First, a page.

Employment after a disability?

I had to resign my job a few years ago due to being diagnosed with cancer. Now that I’m better and able to work, it’s been tough finding employment within my degree as a teacher. I can get interviews but never selected. Potential employers see the gap in employment and think the worse or if I’m honest with them, I believe that they’re scared I may need time off if hired, but that’s not the case. What’s the best way to address the question of my gap of unemployment due to a disability without revealing I’ve had cancer?

9 Answers

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  • Katie
    Lv 6
    6 months ago

    Cancer is an illness NOT a disability.

  • 6 months ago

    Two words: "Disability" and "more time off". Okay - Four words. Two issues. You were NOT disabled. You were recovering from a health issue - cancer. Don't use the word "disability". Second, make sure know that the cancer is gone. You are fully recovered. Of course, it can relapse, but that's another issue. If it is gone now and you are healthy and fine, don't be labeling yourself as having been disabled in the past. You quit for cancer treatment and to look after yourself. You have recovered and the cancer is gone.

    Source(s): Certified Paralegal, with 25+ years' experience & with Employment law experience.
  • Anonymous
    6 months ago

    I think your best bet is to be honest with them.

  • Tavy
    Lv 7
    6 months ago

    I agree with everyone else, you were never disabled you had cancer, you are now well. That will not stop you from getting a job.

    • Tavy
      Lv 7
      6 months agoReport

      Cancer is never called a disability in the UK. It is an illness.

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  • 6 months ago

    Let's review -- while technically you had a "disability," the reality is that you took a medical leave to battle cancer and you've been successful. While you never have to reveal your medical history, you may need to do so and you certainly should be clearer that you were not "disabled" as much as you had a medical condition that has now been successful resolved.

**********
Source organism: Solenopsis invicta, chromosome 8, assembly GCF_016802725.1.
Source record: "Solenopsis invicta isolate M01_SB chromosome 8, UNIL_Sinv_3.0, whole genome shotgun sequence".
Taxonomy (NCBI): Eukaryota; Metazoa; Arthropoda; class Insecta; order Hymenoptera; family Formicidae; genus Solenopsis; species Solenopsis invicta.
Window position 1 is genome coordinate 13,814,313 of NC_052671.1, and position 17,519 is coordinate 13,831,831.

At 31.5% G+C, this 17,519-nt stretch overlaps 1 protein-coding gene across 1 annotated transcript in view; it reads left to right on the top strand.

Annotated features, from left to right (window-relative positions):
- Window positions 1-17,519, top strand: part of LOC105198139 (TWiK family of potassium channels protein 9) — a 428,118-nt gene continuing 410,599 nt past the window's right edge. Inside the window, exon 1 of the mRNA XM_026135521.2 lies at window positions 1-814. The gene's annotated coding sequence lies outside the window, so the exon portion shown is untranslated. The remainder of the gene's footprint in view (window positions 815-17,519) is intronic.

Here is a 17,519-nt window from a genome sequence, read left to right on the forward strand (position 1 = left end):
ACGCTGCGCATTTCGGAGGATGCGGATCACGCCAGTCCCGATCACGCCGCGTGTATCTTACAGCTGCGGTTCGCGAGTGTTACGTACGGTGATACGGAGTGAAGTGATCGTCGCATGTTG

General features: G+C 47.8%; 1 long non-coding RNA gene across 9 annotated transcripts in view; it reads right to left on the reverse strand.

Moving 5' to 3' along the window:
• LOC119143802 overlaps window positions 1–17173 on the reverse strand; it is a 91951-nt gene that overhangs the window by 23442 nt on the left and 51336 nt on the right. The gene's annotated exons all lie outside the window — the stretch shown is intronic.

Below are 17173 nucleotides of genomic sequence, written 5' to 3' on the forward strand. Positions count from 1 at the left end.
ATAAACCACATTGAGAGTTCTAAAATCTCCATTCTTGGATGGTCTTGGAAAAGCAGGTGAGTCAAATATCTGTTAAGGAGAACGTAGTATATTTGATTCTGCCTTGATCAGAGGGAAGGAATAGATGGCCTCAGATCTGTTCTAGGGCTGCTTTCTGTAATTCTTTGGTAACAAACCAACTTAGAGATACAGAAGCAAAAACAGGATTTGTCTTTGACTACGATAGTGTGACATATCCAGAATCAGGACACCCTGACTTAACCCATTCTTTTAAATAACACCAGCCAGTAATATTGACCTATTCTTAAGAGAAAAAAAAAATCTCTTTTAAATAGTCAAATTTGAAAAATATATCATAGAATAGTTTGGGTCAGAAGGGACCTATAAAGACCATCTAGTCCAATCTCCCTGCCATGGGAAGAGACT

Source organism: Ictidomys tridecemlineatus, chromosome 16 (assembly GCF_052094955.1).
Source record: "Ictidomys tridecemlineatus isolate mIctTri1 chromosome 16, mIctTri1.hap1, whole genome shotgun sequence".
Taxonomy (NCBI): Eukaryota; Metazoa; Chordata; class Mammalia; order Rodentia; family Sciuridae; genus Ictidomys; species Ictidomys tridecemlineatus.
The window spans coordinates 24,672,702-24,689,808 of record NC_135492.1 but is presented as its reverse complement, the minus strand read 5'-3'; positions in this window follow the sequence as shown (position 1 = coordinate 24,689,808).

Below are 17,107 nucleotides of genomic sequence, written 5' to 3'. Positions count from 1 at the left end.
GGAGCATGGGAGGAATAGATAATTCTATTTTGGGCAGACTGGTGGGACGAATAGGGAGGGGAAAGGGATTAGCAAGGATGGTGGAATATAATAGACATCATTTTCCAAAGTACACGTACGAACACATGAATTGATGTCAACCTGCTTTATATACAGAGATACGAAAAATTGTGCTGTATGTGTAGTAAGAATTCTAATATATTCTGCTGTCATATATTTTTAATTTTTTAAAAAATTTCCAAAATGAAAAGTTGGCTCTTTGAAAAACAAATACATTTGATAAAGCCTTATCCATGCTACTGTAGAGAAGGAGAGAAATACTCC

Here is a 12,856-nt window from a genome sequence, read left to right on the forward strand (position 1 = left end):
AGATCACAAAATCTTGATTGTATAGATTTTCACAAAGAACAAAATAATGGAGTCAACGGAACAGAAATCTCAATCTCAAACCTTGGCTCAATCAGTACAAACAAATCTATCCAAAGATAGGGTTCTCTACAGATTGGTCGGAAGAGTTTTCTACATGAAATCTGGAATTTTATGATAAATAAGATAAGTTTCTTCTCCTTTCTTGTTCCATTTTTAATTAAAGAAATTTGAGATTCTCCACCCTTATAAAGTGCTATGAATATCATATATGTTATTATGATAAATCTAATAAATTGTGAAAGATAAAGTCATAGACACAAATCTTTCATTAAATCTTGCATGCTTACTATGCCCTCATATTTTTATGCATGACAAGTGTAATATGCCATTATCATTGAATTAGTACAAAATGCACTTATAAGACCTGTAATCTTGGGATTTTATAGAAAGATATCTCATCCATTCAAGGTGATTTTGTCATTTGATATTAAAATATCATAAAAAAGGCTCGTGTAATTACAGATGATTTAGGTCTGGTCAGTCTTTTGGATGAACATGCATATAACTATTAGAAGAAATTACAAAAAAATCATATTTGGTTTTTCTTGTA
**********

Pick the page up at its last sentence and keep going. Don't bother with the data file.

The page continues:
It is against the law to discriminate against a real or perceived disability if the candidate is able to perform the job. If you have evidence that this is happening, hire a lawyer. Otherwise, apply to more job and apply to districts or schools that have a difficult time finding qualified candidates.

    Millions of school teachers have gaps in employment due to raising a family, so I'm not sure the gap is the real issue. Did you have a strong record before you had to step away from teaching? Do you have good recommendations from your previous employers? Have you been keeping up-to-date on teaching methodology, etc.?

    • SimplytheFACTS
      Lv 7
      6 months agoReport

      don't count on ADA being enforced....lawyers are expensive, govt doesn't enforce it (EEOC is supposed to, but doesn't--they are idiots)...and unless there is proof, you have no chance....

  • 6 months ago

    don't lie, you can try to hide the truth by watering it down, but don't actually lie...if they catch you in an actual lie, that is grounds for firing...

    have you considered subbing? that will get you into the district...even an aide job to start...hopefully after a year, you will get a permanent position. As a sub, ask for long term positions such as maternity leave replacement.

    you never know, the person who interviews you may also be a survivor.....and the truth will help you get the job.

    yes it was a disability, but it doesn't need to be called a disability

  • 6 months ago

    You don't need to tell them that you were disabled.

    Teachers take time off for family reasons all the time. If you still live in the community where you previously taught, it would likely be easiest to get your job back in that district.

    If not there, do you have friends in other districts, that can provide references?

  • Jay
    Lv 6
    6 months ago

    First of all, you do not have to tell anyone about your medical history.

    You can explain it by saying "I took some time off for personal growth."

    Then apply to teach in school systems that are desperate for teachers. Like a stint in West Virginia or Kentucky.

  • Eva
    Lv 4
    6 months ago

    Emphasize how long you have been cancer-free and that you're ready to return to full time employment. Be honest about why you were out of the work force, but don't call it a disability. You were in treatment, concentrating on your recovery. There is no shame in revealing that you had cancer.

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